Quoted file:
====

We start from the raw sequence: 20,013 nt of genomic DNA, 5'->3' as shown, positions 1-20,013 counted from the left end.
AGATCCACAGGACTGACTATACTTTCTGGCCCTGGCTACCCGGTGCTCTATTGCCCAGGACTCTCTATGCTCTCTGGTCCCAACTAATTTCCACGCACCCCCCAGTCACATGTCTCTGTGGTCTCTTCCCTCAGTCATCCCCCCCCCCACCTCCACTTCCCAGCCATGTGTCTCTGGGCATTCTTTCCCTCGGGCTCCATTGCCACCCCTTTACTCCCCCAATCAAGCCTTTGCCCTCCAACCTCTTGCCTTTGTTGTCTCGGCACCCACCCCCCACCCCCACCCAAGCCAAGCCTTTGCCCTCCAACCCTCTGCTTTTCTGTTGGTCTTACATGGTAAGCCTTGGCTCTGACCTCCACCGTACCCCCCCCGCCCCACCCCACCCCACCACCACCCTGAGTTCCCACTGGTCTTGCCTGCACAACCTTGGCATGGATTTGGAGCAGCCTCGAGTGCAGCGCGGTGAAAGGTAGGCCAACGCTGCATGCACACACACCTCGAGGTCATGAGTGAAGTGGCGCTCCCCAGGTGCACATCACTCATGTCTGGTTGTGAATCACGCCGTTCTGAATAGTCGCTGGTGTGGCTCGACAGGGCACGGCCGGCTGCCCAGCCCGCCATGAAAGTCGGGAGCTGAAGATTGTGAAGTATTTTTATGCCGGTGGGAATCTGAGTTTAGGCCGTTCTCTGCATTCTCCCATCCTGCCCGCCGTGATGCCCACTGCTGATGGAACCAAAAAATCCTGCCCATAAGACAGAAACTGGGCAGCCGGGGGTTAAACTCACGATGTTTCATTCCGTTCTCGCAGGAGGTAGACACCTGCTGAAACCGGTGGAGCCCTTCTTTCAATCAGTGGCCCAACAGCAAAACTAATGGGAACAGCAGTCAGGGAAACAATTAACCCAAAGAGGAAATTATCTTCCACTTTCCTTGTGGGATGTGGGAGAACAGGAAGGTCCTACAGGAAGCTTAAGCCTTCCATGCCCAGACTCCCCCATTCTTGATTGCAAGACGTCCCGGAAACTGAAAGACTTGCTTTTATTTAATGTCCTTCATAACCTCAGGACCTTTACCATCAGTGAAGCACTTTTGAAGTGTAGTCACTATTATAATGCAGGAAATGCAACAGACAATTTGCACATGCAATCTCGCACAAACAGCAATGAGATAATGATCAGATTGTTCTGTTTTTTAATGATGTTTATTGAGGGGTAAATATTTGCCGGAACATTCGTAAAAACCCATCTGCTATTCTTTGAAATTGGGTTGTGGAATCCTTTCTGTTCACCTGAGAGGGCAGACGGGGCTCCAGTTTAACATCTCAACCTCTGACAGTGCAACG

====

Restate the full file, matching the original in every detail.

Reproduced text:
We start from the raw sequence: 20,013 nt of genomic DNA, 5'->3' as shown, positions 1-20,013 counted from the left end.
AGATCCACAGGACTGACTATACTTTCTGGCCCTGGCTACCCGGTGCTCTATTGCCCAGGACTCTCTATGCTCTCTGGTCCCAACTAATTTCCACGCACCCCCCAGTCACATGTCTCTGTGGTCTCTTCCCTCAGTCATCCCCCCCCCCACCTCCACTTCCCAGCCATGTGTCTCTGGGCATTCTTTCCCTCGGGCTCCATTGCCACCCCTTTACTCCCCCAATCAAGCCTTTGCCCTCCAACCTCTTGCCTTTGTTGTCTCGGCACCCACCCCCCACCCCCACCCAAGCCAAGCCTTTGCCCTCCAACCCTCTGCTTTTCTGTTGGTCTTACATGGTAAGCCTTGGCTCTGACCTCCACCGTACCCCCCCCGCCCCACCCCACCCCACCACCACCCTGAGTTCCCACTGGTCTTGCCTGCACAACCTTGGCATGGATTTGGAGCAGCCTCGAGTGCAGCGCGGTGAAAGGTAGGCCAACGCTGCATGCACACACACCTCGAGGTCATGAGTGAAGTGGCGCTCCCCAGGTGCACATCACTCATGTCTGGTTGTGAATCACGCCGTTCTGAATAGTCGCTGGTGTGGCTCGACAGGGCACGGCCGGCTGCCCAGCCCGCCATGAAAGTCGGGAGCTGAAGATTGTGAAGTATTTTTATGCCGGTGGGAATCTGAGTTTAGGCCGTTCTCTGCATTCTCCCATCCTGCCCGCCGTGATGCCCACTGCTGATGGAACCAAAAAATCCTGCCCATAAGACAGAAACTGGGCAGCCGGGGGTTAAACTCACGATGTTTCATTCCGTTCTCGCAGGAGGTAGACACCTGCTGAAACCGGTGGAGCCCTTCTTTCAATCAGTGGCCCAACAGCAAAACTAATGGGAACAGCAGTCAGGGAAACAATTAACCCAAAGAGGAAATTATCTTCCACTTTCCTTGTGGGATGTGGGAGAACAGGAAGGTCCTACAGGAAGCTTAAGCCTTCCATGCCCAGACTCCCCCATTCTTGATTGCAAGACGTCCCGGAAACTGAAAGACTTGCTTTTATTTAATGTCCTTCATAACCTCAGGACCTTTACCATCAGTGAAGCACTTTTGAAGTGTAGTCACTATTATAATGCAGGAAATGCAACAGACAATTTGCACATGCAATCTCGCACAAACAGCAATGAGATAATGATCAGATTGTTCTGTTTTTTAATGATGTTTATTGAGGGGTAAATATTTGCCGGAACATTCGTAAAAACCCATCTGCTATTCTTTGAAATTGGGTTGTGGAATCCTTTCTGTTCACCTGAGAGGGCAGACGGGGCTCCAGTTTAACATCTCAACCTCTGACAGTGCAACG